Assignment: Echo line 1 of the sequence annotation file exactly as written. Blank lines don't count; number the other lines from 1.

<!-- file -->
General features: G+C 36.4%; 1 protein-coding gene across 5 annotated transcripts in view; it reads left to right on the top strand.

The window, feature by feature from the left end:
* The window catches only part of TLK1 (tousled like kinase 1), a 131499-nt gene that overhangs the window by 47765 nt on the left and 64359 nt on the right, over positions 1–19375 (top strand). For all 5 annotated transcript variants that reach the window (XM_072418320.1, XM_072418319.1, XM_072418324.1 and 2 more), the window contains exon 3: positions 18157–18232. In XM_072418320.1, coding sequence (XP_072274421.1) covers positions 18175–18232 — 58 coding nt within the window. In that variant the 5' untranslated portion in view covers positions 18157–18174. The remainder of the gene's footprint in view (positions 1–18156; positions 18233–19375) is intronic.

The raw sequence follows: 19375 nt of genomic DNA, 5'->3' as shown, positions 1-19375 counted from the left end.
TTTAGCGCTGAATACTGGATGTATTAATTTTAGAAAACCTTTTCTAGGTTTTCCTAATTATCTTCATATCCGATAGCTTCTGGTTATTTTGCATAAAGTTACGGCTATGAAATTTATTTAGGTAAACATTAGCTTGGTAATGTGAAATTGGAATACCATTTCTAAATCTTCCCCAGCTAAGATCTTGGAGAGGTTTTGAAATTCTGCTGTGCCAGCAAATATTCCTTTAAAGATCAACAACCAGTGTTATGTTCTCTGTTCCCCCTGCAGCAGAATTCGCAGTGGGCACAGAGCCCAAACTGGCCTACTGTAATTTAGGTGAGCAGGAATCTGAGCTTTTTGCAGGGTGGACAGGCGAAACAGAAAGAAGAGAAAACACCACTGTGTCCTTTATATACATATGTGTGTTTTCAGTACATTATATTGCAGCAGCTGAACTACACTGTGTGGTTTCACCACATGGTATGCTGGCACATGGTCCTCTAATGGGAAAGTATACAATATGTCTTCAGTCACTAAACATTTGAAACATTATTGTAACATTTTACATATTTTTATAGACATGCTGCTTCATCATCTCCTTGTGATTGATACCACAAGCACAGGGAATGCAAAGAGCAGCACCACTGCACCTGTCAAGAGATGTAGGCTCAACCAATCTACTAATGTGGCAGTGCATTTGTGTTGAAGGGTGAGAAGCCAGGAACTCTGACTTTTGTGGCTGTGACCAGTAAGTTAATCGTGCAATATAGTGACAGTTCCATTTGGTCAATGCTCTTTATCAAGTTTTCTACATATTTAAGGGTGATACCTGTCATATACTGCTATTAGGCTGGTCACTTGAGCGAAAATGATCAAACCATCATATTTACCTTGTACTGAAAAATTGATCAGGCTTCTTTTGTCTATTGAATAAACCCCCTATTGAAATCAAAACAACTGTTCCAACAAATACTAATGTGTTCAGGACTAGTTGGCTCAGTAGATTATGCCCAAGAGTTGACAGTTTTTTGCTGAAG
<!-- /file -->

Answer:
General features: G+C 36.4%; 1 protein-coding gene across 5 annotated transcripts in view; it reads left to right on the top strand.